Original Article

Supportive Care in Cancer

, 18:179

First online:

Pilot study of Panax quinquefolius (American ginseng) to improve cancer-related fatigue: a randomized, double-blind, dose-finding evaluation: NCCTG trial N03CA

  • Debra L. BartonAffiliated withMayo Clinic and Mayo Foundation Email author 
  • , Gamini S. SooriAffiliated withMissouri Valley Cancer Consortium
  • , Brent A. BauerAffiliated withMayo Clinic and Mayo Foundation
  • , Jeff A. SloanAffiliated withMayo Clinic and Mayo Foundation
  • , Patricia A. JohnsonAffiliated withCarle Cancer Center CCOP
  • , Cesar FiguerasAffiliated withMichigan Cancer Research Consortium
  • , Steven DuaneAffiliated withMetro-Minnesota Community Clinical Oncology Program
  • , Bassam MattarAffiliated withWichita Community Clinical Oncology Program
  • , Heshan LiuAffiliated withMayo Clinic and Mayo Foundation
    • , Pamela J. AthertonAffiliated withMayo Clinic and Mayo Foundation
    • , Bradley ChristensenAffiliated withMayo Clinic and Mayo Foundation
    • , Charles L. LoprinziAffiliated withMayo Clinic and Mayo Foundation

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This pilot trial sought to investigate whether any of three doses of American ginseng (Panax quinquefolius) might help cancer-related fatigue. A secondary aim was to evaluate toxicity.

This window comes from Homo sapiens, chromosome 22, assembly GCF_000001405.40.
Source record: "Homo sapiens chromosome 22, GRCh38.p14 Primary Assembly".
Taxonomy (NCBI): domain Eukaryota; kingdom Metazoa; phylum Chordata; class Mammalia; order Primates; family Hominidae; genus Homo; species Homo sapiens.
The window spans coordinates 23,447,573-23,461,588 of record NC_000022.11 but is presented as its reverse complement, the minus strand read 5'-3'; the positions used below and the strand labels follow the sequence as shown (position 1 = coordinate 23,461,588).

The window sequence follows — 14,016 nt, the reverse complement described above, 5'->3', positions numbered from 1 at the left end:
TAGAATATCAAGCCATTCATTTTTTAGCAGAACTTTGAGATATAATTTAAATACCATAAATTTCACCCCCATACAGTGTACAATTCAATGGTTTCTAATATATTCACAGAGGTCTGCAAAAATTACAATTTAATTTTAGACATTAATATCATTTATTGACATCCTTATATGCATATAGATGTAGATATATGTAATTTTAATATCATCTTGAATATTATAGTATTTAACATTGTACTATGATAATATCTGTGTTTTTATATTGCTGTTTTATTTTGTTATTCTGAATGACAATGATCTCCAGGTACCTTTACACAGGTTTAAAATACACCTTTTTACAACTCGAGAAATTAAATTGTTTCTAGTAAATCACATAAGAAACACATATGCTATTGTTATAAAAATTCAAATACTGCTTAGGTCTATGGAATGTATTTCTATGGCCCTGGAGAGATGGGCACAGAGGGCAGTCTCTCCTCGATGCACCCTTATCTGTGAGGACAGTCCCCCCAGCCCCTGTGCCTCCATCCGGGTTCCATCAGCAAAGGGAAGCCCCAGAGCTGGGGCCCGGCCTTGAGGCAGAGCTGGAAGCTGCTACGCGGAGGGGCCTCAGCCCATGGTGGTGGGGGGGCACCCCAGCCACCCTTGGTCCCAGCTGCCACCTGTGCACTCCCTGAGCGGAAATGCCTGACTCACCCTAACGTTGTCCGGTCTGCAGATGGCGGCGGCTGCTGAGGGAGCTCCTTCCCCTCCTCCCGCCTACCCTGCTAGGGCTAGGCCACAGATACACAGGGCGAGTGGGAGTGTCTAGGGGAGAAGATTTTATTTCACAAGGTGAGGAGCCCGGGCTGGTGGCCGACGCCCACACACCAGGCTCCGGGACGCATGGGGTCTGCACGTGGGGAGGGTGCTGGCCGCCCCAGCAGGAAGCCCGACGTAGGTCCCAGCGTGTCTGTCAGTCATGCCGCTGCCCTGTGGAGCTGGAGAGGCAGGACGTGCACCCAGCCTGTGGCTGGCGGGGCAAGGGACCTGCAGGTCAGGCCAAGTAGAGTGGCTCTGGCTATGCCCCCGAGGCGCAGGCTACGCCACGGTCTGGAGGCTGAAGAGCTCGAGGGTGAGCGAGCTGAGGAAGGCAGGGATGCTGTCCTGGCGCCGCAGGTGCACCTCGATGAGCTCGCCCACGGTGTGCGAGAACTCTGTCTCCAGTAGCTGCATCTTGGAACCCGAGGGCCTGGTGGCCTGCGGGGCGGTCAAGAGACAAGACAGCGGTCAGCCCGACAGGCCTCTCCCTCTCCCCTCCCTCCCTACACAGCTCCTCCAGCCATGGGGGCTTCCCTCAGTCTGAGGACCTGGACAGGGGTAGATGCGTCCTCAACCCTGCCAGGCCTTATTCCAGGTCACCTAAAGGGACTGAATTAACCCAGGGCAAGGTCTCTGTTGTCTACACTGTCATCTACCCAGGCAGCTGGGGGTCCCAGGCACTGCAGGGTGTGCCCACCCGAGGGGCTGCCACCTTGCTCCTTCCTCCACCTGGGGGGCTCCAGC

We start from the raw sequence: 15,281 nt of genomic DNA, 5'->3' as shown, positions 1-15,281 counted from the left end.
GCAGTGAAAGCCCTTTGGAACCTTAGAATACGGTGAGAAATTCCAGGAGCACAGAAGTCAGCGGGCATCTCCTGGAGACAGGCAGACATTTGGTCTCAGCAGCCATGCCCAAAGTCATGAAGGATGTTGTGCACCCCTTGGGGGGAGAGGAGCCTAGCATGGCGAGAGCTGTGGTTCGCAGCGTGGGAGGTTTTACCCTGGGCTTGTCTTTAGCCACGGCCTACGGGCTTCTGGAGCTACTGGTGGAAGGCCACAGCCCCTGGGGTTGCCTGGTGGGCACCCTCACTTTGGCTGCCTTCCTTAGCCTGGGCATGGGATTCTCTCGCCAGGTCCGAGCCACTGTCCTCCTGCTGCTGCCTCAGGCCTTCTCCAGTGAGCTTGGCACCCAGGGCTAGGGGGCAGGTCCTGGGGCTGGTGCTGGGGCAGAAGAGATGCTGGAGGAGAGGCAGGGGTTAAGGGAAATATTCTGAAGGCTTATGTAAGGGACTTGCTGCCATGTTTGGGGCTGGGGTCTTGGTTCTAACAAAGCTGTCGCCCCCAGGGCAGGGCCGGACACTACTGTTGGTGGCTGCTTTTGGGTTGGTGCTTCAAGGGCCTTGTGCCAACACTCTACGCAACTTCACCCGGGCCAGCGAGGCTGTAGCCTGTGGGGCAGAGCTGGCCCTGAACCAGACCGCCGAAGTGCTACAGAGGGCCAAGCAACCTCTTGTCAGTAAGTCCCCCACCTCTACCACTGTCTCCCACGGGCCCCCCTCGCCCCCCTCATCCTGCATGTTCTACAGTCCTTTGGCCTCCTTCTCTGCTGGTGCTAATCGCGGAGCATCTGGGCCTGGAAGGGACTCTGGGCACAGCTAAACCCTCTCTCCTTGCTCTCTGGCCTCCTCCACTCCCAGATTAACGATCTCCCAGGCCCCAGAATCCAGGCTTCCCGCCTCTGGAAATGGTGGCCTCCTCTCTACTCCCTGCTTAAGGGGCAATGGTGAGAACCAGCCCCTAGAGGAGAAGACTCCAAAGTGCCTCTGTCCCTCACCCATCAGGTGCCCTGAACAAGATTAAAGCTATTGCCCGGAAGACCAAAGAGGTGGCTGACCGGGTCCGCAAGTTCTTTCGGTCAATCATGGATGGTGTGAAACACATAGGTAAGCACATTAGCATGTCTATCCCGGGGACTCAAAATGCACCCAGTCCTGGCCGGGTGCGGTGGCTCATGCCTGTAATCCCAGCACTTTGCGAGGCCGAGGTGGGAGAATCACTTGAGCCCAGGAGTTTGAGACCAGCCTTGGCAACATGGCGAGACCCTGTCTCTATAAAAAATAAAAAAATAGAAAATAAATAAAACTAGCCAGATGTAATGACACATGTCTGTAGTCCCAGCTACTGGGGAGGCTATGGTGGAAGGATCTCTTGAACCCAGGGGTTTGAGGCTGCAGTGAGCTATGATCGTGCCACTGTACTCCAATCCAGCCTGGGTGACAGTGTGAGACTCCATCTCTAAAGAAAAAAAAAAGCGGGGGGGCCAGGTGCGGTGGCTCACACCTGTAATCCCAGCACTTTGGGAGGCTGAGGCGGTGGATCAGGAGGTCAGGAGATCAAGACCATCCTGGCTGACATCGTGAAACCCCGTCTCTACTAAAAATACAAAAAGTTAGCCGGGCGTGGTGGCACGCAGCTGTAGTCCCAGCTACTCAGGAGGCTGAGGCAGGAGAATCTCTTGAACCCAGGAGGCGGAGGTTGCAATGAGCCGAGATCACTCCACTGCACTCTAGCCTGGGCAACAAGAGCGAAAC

Eligible adults with cancer were randomized in a double-blind manner, to receive American ginseng in doses of 750, 1,000, or 2,000 mg/day or placebo given in twice daily dosing over 8 weeks. Outcome measures included the Brief Fatigue Inventory, vitality subscale of the Medical Outcome Scale Short Form-36 (SF-36), and the Global Impression of Benefit Scale at 4 and 8 weeks.


Two hundred ninety patients were accrued to this trial. Nonsignificant trends for all outcomes were seen in favor of the 1,000- and 2,000-mg/day doses of American ginseng. Area under the curve analysis of activity interference from the Brief Fatigue Inventory was 460–467 in the placebo group and 750 mg/day group versus 480–551 in the 1,000- and 2,000-mg/day arms, respectively. Change from baseline in the vitality subscale of the SF-36 was 7.3–7.8 in the placebo and the 750-mg/day arm, versus 10.5–14.6 in the 1,000- and 2,000-mg/day arms. Over twice as many patients on ginseng perceived a benefit and were satisfied with treatment over those on placebo. There were no significant differences in any measured toxicities between any of the arms.


There appears to be some activity and tolerable toxicity at 1,000–2,000 mg/day doses of American ginseng with regard to cancer-related fatigue. Thus, further study of American ginseng is warranted.


Panax quinquefolius American ginseng Cancer-related fatigue Botanicals